As we come into April we have already seen new buds pushing through, daffodils in all their golden glory and snow drops sparkling through snow covered ground. So today we’re going to focus on seeds and sprouts in our food. I’ll be honest, that before deciding to write this post, I had never tried sprouting myself but have always loved eating them and how they make my body feel. Since then, I’ve got 4 different jars on the go! They are literally a powerhouse of super nutrients and enzymes utterly exuding energy and health. All that goodness and energy movement is transferred to us when we eat them.

Sprouting is a great, simple, cost effective and fun! It’s a great way to add more vitamins and minerals to your diet all year round as you can grow them on any budget and any season.  Here is some info on the ‘King of sprouts’ but there are so many more to try such as sunflower seeds, radish, fenugreek, lentil, chickpea, peas and mung bean. In fact, any bean you can think of!

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DSC_0638

Alfalfa

This is the most nutrient rich sprout around with a list of goodies as long as my arm, including iron, calcium, magnesium, potassium, phosphorous, sodium, sulphur, silicon, cobalt and zinc. They are also protein rich, have as much carotene as carrots and 8 enzymes that help to digest your food. This is a great snack for weight loss because the fibre and protein they contain help create a sensation of fullness, which reduces snacking. They also help fight cancer, tumours, leukaemia, and cardiovascular disease including high blood pressure. They are best eaten after three days of sprouting or after the first leaf division.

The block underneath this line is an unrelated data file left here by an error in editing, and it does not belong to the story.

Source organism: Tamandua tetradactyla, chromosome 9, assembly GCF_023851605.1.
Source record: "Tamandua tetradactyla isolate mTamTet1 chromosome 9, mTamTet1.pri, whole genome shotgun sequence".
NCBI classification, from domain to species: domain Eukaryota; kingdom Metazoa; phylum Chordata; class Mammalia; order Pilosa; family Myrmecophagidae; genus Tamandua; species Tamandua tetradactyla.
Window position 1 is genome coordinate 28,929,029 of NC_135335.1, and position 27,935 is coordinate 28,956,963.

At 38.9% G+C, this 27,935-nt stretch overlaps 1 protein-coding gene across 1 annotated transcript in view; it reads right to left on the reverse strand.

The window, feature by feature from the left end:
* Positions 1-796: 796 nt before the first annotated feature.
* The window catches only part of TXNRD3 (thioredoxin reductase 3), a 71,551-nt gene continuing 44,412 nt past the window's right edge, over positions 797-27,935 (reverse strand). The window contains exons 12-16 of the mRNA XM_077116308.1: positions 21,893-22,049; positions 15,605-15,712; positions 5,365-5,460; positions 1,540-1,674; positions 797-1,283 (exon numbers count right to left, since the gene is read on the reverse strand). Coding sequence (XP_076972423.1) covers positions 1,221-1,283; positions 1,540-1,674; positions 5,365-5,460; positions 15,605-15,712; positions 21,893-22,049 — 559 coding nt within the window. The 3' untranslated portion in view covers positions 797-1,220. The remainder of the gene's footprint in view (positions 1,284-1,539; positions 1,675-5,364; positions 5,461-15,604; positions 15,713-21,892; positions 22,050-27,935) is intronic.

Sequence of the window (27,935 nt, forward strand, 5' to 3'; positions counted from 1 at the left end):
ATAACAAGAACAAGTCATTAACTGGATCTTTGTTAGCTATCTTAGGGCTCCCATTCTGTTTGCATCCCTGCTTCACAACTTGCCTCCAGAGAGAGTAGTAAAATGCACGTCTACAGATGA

Make your own sprouting jar

Use an old pickle jar you’ve stashed away and pierce a few holes into the lid using a nail and hammer for drainage. With smaller seeds like alfalfa you will have to use muslin cloth tied onto the neck of the jar with an elastic band so as not to lose the seeds through the holes.

Start sprouting

  1. Start off by filling a sixth of your sprouting jar with your choice of seed or bean and covering them in water over night for at least 12 hours.  They will expand a lot as they grow so you want to give them enough space.
  2. Rinse them the following day with fresh water and drain by leaving the jar upside down (not in direct sunlight).
  3. Rinse them daily and don’t let them dry out.
  4. Rinse with fresh water before serving. Most sprouts will take 3-4 days. I’d recommend Blender Girl for a chart on sprouting times.

To preserve the enzymes and nutrients in sprouts, they’re best eaten raw but can be tossed into stir fry’s and soups at the very last moment. I hope you will have as much fun as I did with my new hobby and enjoy the flavours and benefits of this amazing little super food.

Let us see your sprouting creations through Twitter, Instagram and Facebook

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736618_10151425097506412_191111065_o

By Amber Petersen from amberskettle.com

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